Earrings are thought to have originated in Asia and the Middle East. Historians believe that both hoop and pendant earrings date back to about 2000 BC. Pierced earrings date back to ancient Egypt around 1500 BC.
Indians have been wearing earrings as a tradition since ancient times. It is said that the wearing of earrings is, along with the animistic origins of the Saiva and other Indo-Aryan religions, of great antiquity. The clearest example of the original intention as an animistic fetish is found in the practice of the Kanphata Yogis of India, a sub-sect of Saiva ascetics named from the practice of splitting their ears and placing a large earring made of agate, horn or glass, about two and a quarter ounces in weight, in the ear as a symbol of their initiation. Later, earrings gained popularity and were turned a fashion accessory. They eventually, grew into a tradition.
At the time of the origin, earrings were considered a sign of wealth and prosperity, as only affluent women could afford the precious metals of which earrings were made. Throughout the Dark Ages and Middle Ages, women were usually too poor to own earrings and up until late in the Renaissance, earrings were looked upon as flashy and inappropriate for proper women.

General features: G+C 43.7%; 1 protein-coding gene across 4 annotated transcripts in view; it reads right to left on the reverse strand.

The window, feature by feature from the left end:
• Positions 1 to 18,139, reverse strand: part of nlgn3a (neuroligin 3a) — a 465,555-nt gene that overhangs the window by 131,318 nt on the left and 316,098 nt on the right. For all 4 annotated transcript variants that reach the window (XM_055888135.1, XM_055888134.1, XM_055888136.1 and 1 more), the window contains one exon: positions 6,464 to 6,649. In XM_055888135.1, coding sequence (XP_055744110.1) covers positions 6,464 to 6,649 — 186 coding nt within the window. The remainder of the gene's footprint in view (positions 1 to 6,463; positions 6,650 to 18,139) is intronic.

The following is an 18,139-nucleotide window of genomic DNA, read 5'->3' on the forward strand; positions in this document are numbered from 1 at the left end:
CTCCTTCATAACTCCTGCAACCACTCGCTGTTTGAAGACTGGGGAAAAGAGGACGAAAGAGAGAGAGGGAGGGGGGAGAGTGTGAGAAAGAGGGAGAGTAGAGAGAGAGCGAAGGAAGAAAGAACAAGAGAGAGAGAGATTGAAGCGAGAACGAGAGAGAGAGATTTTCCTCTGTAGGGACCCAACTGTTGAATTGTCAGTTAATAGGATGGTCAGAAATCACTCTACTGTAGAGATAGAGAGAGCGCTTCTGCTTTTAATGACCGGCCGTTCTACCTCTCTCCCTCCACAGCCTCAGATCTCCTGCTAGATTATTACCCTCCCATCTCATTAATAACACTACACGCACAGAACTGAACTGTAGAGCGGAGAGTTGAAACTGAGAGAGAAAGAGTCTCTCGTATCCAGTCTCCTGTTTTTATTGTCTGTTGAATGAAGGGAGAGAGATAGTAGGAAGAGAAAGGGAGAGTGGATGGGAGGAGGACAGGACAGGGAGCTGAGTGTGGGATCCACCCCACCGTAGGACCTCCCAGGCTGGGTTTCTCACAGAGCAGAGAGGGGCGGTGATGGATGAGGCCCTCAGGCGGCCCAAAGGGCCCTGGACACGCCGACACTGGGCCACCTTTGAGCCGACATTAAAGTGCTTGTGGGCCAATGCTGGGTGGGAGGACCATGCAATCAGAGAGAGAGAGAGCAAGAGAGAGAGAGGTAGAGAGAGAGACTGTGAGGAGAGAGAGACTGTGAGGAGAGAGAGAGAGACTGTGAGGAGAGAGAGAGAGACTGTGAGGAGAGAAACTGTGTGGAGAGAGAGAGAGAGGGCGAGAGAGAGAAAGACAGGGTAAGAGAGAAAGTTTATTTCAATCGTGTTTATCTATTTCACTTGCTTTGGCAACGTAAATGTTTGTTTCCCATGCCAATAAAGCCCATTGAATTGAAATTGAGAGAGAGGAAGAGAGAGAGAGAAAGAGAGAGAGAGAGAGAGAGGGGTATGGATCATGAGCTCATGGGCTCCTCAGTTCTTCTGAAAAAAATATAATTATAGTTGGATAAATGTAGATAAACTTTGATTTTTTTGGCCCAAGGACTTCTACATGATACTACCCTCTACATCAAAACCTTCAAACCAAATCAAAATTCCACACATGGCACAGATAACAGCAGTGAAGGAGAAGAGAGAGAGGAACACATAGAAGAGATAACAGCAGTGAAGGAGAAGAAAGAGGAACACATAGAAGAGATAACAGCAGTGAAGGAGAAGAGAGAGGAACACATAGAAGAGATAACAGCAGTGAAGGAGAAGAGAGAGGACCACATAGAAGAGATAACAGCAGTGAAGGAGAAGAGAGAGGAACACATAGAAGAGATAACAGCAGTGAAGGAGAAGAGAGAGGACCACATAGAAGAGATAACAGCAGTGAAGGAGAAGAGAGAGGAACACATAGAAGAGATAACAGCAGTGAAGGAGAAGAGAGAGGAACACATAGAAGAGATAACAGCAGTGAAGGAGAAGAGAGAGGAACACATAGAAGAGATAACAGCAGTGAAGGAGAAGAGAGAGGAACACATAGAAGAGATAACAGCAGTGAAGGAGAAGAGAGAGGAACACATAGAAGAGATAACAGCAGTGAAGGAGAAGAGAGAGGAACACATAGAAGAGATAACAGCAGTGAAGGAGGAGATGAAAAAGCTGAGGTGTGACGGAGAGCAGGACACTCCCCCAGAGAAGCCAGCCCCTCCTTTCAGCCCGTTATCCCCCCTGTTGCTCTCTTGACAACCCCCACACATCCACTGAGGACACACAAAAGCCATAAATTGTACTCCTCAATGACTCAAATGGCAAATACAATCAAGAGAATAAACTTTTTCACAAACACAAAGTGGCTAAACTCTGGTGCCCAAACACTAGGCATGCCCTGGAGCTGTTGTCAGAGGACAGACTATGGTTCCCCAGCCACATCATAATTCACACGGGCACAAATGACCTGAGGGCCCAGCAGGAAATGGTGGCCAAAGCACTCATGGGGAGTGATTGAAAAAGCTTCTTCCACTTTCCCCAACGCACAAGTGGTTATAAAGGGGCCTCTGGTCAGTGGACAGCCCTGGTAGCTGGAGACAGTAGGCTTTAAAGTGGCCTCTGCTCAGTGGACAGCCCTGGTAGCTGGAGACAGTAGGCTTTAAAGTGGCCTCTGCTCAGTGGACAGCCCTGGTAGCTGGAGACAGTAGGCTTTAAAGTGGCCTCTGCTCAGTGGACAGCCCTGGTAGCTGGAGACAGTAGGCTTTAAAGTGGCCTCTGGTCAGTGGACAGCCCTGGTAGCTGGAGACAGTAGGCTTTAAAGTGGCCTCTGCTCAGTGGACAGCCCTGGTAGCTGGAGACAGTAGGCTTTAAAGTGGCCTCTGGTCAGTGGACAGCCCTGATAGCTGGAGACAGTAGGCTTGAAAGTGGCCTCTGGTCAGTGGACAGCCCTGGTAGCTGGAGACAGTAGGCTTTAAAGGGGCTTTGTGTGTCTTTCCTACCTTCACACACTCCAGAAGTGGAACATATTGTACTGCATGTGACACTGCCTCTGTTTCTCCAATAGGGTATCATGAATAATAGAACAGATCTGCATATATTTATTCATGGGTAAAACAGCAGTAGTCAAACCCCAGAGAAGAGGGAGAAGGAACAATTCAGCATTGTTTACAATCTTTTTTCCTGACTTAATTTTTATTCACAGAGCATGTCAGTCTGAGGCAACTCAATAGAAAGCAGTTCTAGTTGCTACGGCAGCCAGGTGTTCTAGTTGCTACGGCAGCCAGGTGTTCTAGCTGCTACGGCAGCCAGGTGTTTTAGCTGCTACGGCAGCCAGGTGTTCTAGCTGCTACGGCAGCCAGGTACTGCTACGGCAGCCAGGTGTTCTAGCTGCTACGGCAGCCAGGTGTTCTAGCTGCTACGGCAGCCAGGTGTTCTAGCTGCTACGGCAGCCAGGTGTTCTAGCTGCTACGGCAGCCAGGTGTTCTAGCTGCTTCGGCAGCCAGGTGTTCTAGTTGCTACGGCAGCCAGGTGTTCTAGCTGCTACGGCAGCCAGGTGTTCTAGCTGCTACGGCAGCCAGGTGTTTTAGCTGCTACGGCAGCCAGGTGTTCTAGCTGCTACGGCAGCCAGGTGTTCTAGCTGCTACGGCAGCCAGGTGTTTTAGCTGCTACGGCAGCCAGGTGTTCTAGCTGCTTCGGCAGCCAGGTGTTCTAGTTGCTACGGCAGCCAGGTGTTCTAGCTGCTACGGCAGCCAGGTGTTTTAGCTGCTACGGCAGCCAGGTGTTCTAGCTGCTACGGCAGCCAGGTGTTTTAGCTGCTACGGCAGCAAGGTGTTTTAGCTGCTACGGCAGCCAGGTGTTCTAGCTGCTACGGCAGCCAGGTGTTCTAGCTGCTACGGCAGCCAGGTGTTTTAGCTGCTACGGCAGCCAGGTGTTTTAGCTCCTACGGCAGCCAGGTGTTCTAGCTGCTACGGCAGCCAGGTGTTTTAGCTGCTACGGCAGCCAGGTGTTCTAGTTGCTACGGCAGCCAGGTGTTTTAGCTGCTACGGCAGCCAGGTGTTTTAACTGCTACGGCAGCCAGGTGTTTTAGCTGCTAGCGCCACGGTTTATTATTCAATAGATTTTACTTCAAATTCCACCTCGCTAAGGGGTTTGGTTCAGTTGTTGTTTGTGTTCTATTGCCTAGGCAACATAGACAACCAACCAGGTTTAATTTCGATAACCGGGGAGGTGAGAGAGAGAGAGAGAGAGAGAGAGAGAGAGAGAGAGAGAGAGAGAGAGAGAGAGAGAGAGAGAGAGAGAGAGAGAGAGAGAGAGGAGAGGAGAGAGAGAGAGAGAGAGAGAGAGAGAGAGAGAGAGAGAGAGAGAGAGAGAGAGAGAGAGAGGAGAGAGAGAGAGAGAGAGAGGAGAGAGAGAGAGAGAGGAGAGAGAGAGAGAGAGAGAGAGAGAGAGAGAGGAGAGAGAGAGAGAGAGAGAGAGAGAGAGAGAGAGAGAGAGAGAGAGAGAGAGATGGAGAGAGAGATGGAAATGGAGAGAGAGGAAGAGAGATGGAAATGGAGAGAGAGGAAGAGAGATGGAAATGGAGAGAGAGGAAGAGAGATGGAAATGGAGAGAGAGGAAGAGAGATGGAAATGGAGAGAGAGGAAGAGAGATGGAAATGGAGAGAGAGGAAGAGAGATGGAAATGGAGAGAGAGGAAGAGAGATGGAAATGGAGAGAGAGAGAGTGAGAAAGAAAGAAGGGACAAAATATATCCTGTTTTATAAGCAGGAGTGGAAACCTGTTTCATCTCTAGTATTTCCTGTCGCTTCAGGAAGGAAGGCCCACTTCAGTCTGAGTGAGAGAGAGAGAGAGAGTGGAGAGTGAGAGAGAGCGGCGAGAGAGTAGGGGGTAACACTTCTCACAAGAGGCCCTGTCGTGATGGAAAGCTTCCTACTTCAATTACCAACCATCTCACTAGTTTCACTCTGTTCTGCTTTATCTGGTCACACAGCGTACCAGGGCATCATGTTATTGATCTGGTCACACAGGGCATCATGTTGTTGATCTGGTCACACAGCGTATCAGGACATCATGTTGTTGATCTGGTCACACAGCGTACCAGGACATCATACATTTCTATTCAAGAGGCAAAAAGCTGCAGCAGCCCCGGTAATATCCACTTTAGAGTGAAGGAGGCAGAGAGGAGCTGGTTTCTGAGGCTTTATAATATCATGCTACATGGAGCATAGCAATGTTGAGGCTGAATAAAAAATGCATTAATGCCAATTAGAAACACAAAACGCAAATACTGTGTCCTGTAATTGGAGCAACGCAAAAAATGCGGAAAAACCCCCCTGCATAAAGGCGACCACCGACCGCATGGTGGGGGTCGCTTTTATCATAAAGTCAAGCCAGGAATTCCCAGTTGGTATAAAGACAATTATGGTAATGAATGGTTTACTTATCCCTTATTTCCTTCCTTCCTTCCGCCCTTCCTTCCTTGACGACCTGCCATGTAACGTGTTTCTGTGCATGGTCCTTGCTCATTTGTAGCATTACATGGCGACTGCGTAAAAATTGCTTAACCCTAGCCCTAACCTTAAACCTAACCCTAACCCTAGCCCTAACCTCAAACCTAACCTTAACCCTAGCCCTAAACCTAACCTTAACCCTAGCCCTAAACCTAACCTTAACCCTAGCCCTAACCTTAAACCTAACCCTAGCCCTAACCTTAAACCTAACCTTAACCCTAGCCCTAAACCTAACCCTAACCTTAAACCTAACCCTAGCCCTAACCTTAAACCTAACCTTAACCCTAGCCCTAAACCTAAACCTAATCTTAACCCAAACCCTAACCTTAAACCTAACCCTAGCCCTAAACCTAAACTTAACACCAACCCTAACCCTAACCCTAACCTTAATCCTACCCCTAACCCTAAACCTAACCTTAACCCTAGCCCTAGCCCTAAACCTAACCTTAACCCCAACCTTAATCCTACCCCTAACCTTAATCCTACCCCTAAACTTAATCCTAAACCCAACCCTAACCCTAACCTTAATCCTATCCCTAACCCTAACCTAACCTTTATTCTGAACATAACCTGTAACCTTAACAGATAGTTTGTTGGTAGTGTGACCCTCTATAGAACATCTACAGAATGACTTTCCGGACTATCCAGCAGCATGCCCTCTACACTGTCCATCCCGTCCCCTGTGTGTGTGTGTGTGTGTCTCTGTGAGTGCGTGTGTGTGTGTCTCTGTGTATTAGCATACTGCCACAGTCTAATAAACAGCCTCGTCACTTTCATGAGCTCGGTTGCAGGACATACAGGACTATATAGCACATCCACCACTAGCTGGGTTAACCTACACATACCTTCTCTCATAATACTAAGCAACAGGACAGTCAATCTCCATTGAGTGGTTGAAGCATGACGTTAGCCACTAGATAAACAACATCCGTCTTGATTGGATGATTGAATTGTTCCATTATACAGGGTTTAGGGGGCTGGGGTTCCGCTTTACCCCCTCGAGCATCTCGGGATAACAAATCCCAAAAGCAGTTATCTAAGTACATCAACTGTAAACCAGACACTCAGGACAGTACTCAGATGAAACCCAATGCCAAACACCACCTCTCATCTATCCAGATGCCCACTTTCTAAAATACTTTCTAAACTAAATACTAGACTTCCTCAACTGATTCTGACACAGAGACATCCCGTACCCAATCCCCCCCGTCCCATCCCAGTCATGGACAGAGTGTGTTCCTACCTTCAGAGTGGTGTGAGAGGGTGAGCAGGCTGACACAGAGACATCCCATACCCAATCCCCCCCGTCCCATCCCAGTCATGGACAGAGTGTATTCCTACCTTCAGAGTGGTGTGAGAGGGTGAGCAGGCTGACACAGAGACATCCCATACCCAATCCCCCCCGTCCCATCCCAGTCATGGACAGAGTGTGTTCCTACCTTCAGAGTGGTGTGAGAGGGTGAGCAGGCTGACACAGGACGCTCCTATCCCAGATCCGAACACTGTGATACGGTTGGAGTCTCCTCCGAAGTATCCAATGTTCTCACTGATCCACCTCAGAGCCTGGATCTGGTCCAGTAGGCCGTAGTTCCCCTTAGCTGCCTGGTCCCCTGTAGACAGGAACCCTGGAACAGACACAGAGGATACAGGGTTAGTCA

Earrings became popular again in 17th century Europe as styles changed and new ideas were adopted. By the middle of the 20th century, earrings of all shapes and sizes were more popular than ever, though there was a clear distinction between more conservative earrings worn during the day, and the more ostentatious earrings worn in the evenings. In the 1970s, pierced earrings gained popularity and at the same time, styles merged and were no longer segregated to either day or night wear. While the popularity of earrings has risen and fallen over the years, they have always been a part of fashion.
According to legend, evil spirits were thought to be able to enter the body through any of its openings and take control. The first earrings were probably worn to bar the way to these spirits.
According to another folklore pierced earrings help to strengthen weak eyes. If set with emeralds, they are particularly effective. Gold earrings are often worn by those wishing to cure headaches, though some say to wear one gold earring and one silver for this purpose.
Back in the days of sailing ships and pirates a man would wear an earring if he had survived a shipwreck, typically a gold hoop, and that is where we get the classic pirate image from.
One historian attributes the piercing to the desire to punish the ears for overhearing what they should not hear. The earrings, in turn, were the consolation for the pain and suffering. It was believed that the more decorative and expensive the earrings, the greater the consolation.